So Sheen pops in and out of this series, too, and is with Ashby near a toxic reservoir when a posh local comes up and asks them what they’re doing. When they tell him, the local says: oh, yes, I think you’re right re the toxic waste but we keep it quiet because we don’t want it to affect the house prices. British people are mad!

There is so much that is terrifying about this series, but it’s when Ashby and Taylor get proper scientists involved that you really start to feel sick. The scientists test the soil at various places for banned chemicals and take a reading that is the highest they’ve ever found in the world. That’s how much of a scandal this is. Listen, and try to stop yourself panicking…

Designed to appeal: colourful packets of disposable vapes on sale below children’s sweets.View image in fullscreen

The other investigative series is also about something many of us would also consider entirely toxic: vapes. Backfired: The Vaping Wars sees two US journalists – one who vapes, one who doesn’t – trace the origins of these plastic nicotine delivery systems, and it, too, is quite scary. It’s also enraging: Juul, one of the most popular early vapes, was designed by two Stanford product design graduates, the type that come out of their degree and look for “high value” “angel investors”. They say, from the start, that they’re trying to make a cleaner, more socially acceptable version of a cigarette, and keep repeating that they want to help people stop smoking.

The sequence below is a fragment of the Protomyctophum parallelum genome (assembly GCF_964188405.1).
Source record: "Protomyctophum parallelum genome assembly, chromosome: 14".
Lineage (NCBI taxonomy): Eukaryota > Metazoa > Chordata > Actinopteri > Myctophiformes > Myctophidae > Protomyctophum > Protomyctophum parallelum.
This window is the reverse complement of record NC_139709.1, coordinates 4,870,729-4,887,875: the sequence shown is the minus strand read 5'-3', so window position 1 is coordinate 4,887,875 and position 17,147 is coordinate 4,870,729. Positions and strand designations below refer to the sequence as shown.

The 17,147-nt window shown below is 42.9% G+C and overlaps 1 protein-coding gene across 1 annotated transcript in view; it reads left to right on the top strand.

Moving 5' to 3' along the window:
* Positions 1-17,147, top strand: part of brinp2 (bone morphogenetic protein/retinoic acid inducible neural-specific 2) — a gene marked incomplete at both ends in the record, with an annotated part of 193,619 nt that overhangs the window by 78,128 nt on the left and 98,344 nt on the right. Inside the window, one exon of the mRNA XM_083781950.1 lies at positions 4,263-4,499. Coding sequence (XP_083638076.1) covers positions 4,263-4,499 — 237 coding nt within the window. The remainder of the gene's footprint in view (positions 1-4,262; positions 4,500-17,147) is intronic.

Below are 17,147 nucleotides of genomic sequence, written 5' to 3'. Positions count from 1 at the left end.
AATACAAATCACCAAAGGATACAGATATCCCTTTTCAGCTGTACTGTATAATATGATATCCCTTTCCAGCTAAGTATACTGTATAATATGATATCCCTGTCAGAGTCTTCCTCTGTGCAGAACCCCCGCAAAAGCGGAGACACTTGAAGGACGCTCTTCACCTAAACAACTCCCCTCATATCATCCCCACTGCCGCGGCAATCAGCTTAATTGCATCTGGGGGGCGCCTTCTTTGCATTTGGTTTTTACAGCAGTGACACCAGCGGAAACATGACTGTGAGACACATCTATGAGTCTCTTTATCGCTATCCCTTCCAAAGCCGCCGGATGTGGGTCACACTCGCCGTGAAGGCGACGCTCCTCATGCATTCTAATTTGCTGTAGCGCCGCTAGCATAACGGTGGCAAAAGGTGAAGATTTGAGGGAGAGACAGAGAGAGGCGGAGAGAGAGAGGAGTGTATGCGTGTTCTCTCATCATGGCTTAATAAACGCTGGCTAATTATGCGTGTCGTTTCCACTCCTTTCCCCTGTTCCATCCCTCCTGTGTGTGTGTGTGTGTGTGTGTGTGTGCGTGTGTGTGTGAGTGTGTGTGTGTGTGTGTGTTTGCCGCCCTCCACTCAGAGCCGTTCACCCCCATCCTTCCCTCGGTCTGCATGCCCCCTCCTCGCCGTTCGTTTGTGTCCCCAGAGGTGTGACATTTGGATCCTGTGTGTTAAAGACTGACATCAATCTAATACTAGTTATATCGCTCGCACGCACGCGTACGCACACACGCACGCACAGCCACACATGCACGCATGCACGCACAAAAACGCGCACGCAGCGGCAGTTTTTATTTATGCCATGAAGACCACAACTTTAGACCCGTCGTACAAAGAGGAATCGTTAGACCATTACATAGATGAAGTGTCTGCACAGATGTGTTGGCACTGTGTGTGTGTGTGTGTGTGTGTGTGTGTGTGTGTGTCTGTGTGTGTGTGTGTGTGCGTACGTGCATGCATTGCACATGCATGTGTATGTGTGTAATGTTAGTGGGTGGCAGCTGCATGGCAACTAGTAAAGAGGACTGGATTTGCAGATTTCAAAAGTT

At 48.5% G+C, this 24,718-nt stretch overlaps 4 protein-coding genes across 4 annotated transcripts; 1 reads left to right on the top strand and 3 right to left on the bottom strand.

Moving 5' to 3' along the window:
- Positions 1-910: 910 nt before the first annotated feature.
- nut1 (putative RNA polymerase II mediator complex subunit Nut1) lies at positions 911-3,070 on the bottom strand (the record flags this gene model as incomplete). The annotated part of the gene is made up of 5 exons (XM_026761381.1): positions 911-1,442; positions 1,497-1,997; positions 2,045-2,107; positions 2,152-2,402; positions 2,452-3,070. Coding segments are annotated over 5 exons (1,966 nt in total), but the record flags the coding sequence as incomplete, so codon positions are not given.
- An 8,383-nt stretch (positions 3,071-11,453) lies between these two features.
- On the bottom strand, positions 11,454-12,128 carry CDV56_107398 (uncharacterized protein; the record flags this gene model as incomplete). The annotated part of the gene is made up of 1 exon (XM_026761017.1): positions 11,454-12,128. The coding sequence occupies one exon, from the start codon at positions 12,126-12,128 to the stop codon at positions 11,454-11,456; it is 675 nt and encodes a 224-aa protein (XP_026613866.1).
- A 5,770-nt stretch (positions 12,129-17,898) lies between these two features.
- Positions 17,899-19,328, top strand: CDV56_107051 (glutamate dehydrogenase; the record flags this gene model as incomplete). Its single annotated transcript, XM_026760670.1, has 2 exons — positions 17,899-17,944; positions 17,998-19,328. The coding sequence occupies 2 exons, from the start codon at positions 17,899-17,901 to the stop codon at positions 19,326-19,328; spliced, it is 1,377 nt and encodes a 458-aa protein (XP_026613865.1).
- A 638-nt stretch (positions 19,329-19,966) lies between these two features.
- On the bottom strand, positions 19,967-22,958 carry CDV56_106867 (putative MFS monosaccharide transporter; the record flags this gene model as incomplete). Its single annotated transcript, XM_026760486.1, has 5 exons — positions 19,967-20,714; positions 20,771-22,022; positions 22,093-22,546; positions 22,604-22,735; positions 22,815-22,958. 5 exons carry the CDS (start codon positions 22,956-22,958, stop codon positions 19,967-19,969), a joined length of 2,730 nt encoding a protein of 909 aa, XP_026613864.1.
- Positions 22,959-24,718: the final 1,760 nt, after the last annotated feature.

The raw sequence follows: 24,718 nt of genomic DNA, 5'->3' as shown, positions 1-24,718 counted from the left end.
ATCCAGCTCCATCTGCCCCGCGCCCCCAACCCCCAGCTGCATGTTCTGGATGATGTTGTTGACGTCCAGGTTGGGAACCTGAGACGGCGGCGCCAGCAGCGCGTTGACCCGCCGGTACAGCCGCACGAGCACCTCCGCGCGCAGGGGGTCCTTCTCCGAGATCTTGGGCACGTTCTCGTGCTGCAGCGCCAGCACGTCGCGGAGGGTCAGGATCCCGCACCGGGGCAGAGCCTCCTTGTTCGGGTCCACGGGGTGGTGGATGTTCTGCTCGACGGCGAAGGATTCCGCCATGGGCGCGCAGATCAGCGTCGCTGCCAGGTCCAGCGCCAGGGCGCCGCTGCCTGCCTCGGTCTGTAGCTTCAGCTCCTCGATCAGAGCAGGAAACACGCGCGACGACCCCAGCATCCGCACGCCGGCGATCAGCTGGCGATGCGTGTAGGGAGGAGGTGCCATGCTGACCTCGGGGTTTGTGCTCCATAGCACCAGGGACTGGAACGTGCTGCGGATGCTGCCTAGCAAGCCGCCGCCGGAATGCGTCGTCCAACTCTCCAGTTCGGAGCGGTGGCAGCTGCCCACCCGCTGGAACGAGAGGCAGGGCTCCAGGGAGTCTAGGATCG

But it’s hard to believe this when they pivot, for a while, to a version that means that people can smoke weed more easily (a “compromise that they were willing to make in order to keep the company afloat”). And it’s even harder when they find out, very early on, that ex-cigarette smokers can get even more addicted to vapes. This is an extremely interesting series, scrupulously investigated and presented by Leon Neyfakh and Arielle Pardes. It’s hard to find a single likable person in it, especially when people are given thumbnail descriptions such as “the kind of person who religiously attended Burning Man and spent his vacations surfing in Bali” or the office is described as a place where everyone had “a habit of dressing up in suits and ties on Fridays since every other day people wore T-shirts and jeans”. Hmm. Never trust a corporate hippy.

Source: theguardian.com